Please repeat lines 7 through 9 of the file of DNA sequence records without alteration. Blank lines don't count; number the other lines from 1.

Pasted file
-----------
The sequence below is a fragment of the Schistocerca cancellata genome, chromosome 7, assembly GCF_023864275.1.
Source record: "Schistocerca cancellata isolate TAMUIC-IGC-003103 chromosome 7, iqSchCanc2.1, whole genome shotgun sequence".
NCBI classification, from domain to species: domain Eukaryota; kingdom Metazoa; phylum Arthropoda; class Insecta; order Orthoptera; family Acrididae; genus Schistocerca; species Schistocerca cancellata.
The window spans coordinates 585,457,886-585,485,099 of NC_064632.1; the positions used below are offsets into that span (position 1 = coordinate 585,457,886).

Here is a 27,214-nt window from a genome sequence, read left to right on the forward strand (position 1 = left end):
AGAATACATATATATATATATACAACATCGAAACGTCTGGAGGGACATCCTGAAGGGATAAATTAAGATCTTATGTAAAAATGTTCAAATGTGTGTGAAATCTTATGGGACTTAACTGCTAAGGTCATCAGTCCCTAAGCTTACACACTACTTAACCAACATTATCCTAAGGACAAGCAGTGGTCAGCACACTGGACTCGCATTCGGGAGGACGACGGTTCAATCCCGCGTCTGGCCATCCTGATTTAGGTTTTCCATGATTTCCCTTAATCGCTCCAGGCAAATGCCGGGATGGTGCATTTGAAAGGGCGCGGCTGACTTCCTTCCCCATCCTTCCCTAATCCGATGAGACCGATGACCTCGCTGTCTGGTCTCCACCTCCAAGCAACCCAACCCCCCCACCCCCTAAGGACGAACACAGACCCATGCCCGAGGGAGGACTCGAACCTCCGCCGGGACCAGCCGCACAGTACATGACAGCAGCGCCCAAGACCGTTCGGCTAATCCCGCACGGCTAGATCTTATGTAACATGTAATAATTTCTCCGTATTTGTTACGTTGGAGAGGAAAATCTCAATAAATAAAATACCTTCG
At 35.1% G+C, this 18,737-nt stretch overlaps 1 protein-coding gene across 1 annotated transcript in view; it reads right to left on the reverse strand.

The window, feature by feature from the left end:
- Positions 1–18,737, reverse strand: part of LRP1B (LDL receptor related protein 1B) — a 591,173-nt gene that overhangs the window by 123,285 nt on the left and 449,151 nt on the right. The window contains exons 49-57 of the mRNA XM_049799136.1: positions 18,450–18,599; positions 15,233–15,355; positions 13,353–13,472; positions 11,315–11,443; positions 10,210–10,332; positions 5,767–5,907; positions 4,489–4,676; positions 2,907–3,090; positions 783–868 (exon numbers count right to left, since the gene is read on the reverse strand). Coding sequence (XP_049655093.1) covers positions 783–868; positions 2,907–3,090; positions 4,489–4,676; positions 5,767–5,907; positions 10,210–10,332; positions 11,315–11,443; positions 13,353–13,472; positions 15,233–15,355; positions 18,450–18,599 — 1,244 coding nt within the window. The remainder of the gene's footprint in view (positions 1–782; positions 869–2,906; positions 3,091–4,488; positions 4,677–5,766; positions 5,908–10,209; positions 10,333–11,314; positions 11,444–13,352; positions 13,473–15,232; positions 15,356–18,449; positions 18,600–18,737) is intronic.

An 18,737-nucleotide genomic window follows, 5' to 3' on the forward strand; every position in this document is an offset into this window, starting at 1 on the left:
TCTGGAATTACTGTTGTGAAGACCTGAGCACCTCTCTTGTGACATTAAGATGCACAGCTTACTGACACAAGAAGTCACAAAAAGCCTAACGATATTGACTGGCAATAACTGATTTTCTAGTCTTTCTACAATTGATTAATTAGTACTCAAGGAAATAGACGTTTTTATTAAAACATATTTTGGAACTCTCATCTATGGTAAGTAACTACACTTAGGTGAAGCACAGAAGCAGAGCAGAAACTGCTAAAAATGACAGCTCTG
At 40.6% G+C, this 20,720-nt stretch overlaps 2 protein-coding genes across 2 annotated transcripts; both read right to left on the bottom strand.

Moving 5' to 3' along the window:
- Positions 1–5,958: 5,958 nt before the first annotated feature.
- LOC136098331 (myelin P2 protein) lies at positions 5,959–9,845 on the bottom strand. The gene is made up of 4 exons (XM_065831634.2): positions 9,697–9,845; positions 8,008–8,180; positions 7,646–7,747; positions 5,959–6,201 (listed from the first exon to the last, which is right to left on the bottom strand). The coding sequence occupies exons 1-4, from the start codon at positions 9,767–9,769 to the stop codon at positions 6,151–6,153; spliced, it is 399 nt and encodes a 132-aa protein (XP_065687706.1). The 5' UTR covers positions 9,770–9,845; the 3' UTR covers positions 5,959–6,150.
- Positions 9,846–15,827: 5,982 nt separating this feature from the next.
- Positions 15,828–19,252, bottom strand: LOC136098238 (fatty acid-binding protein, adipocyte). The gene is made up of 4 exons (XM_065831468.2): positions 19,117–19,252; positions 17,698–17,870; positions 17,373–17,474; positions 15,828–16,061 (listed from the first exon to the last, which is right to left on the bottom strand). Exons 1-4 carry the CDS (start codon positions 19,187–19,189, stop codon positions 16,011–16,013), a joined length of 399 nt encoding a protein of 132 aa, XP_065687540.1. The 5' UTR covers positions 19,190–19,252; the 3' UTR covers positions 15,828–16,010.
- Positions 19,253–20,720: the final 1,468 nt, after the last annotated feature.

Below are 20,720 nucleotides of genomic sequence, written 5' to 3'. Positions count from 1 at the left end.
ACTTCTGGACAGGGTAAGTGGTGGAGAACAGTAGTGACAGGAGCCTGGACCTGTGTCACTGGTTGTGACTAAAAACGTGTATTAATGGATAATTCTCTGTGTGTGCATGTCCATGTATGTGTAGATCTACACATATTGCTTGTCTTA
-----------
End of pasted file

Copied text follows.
At 35.1% G+C, this 18,737-nt stretch overlaps 1 protein-coding gene across 1 annotated transcript in view; it reads right to left on the reverse strand.

The window, feature by feature from the left end:
- Positions 1–18,737, reverse strand: part of LRP1B (LDL receptor related protein 1B) — a 591,173-nt gene that overhangs the window by 123,285 nt on the left and 449,151 nt on the right. The window contains exons 49-57 of the mRNA XM_049799136.1: positions 18,450–18,599; positions 15,233–15,355; positions 13,353–13,472; positions 11,315–11,443; positions 10,210–10,332; positions 5,767–5,907; positions 4,489–4,676; positions 2,907–3,090; positions 783–868 (exon numbers count right to left, since the gene is read on the reverse strand). Coding sequence (XP_049655093.1) covers positions 783–868; positions 2,907–3,090; positions 4,489–4,676; positions 5,767–5,907; positions 10,210–10,332; positions 11,315–11,443; positions 13,353–13,472; positions 15,233–15,355; positions 18,450–18,599 — 1,244 coding nt within the window. The remainder of the gene's footprint in view (positions 1–782; positions 869–2,906; positions 3,091–4,488; positions 4,677–5,766; positions 5,908–10,209; positions 10,333–11,314; positions 11,444–13,352; positions 13,473–15,232; positions 15,356–18,449; positions 18,600–18,737) is intronic.